Under these conditions, electromagnetic wave having a frequency of 13.56 MHz was applied from an RF power source 55 to an RF electrode 52a at a power of 400 W for 100 minutes so that plasma was generated between the RF electrode 52a and the ground electrode 52b in the reaction chamber 51 of the plasma-enhanced MO-CVD apparatus. As a result, a (100) oriented PbTiO3 pyroelectric film 33 was deposited on a surface of the first substrate 11. The PbTiO3 pyroelectric film 33 had a thickness of 3 μm. During the formation of the PbTiO3 pyroelectric film 33, the first substrate 31 was rotated at 120 r.p.m. by a motor (not shown).

In the plasma-enhanced MO-CVD apparatus of FIG. 9, a source vaporizer 56 contained Mg(C11 H19 O2)2 for an under layer. Thus, it is possible to form the under layer and the pyroelectric film by using the same apparatus. This is effective to shorten the process time of forming the films.

Samples of the pyroelectric infrared detector according to Example 7 were prepared. Experiments were performed on these samples which were not subjected to a poling treatment. With respect to the samples, the productive yield was equal to 91%. The sensing portions of the samples had a pyroelectric coefficient "γ" of 2.010-8 C/cm2 K, a relative dielectric constant εr of 105, and a volume specific heat Cv of 3.2 Jcm3 K. Thus, the samples had a merit figure Fv (=γ/Cvεr) of 0.6010-10 Ccm/J. The relative dielectric constant of each of the samples was measured by using an LCR meter with a frequency of 1 kHz and an applied voltage of 1 V. The pyroelectric coefficient of the samples was represented by an average value in a temperature variation between 20-30 C.

Example 8

A pyroelectric infrared detector according to Example 8 is similar to the pyroelectric infrared detector of Example 4 except for design changes indicated hereinafter. In the pyroelectric infrared detector of Example 8, a substrate 37 (see FIG. 4) has a recess instead of a through hole (a through opening) as the substrate 16 of FIG. 1. In addition, a pyroelectric film 33 (see FIG. 4) is made of PbTiO3.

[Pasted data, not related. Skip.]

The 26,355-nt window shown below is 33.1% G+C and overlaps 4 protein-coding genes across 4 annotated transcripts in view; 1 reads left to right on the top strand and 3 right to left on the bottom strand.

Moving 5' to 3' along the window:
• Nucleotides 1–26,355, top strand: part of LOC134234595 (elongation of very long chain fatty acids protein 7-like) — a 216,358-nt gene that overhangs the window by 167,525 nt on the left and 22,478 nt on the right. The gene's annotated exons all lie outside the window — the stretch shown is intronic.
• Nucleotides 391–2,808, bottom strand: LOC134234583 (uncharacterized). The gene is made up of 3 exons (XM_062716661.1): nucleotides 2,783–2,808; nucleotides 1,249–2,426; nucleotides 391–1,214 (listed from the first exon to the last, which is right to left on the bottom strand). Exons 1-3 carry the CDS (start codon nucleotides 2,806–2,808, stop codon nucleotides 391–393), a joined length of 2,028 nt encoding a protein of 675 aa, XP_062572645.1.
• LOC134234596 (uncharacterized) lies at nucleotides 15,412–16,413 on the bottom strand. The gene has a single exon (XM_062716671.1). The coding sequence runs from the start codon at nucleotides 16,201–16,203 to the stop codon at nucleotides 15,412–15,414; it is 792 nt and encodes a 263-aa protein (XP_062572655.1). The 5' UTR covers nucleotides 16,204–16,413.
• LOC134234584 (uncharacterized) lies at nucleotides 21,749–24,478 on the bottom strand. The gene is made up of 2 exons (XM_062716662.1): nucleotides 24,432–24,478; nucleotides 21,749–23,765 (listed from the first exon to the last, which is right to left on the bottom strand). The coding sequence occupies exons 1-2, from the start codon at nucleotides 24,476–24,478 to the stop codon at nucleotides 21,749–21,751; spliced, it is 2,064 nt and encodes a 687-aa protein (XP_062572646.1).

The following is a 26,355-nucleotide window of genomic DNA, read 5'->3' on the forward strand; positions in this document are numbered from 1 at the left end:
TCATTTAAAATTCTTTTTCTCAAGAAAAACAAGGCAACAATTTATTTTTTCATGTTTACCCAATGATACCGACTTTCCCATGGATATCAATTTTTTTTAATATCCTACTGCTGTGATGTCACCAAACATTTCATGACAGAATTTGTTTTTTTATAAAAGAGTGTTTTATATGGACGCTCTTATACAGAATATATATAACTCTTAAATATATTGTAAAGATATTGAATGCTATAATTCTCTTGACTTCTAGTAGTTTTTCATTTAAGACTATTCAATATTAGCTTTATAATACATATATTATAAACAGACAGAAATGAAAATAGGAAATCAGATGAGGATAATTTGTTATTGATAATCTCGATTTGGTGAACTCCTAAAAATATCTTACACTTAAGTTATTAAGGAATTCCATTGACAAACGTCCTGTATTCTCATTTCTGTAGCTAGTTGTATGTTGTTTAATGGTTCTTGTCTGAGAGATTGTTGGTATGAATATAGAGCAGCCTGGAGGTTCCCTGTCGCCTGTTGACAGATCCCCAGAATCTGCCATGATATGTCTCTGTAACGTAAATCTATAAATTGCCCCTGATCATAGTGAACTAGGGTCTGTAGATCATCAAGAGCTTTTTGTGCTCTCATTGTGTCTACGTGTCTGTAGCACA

During the fabrication of the pyroelectric infrared detector of Example 8, the pyroelectric film 33 made of PbTiO3 was formed on an oxide under layer film 32 by using a plasma-enhanced MO-CVD apparatus as in Example 7.

Samples of the pyroelectric infrared detector according to Example 8 were prepared. Experiments were performed on these samples which were not subjected to a poling treatment. With respect to the samples, the productive yield was equal to 90%. The sensing portions of the samples had a pyroelectric coefficient "γ" of 1.910-8 C/cm2 K, a relative dielectric constant εr of 100, and a volume specific heat Cv of 3.2 Jcm3 K. Thus, the samples had a merit figure Fv (=γ/Cvεr) of 0.5910-10 Ccm/J. The relative dielectric constant of each of the samples was measured by using an LCR meter with a frequency of 1 kHz and an applied voltage of 1 V. The pyroelectric coefficient of the samples was represented by an average value in a temperature variation between 20-30 C.

Example 9

A pyroelectric infrared detector according to Example 9 is similar to the pyroelectric infrared detector of Example 3 (see FIGS. 4 and 5(a)-5(g)) except for design changes indicated hereinafter.

During the fabrication of the pyroelectric infrared detector of Example 9, an oxide under layer film 32 made of a (100) oriented MgO of the NaCl-type structure was formed on a first substrate 31 by an RF magnetron sputtering apparatus.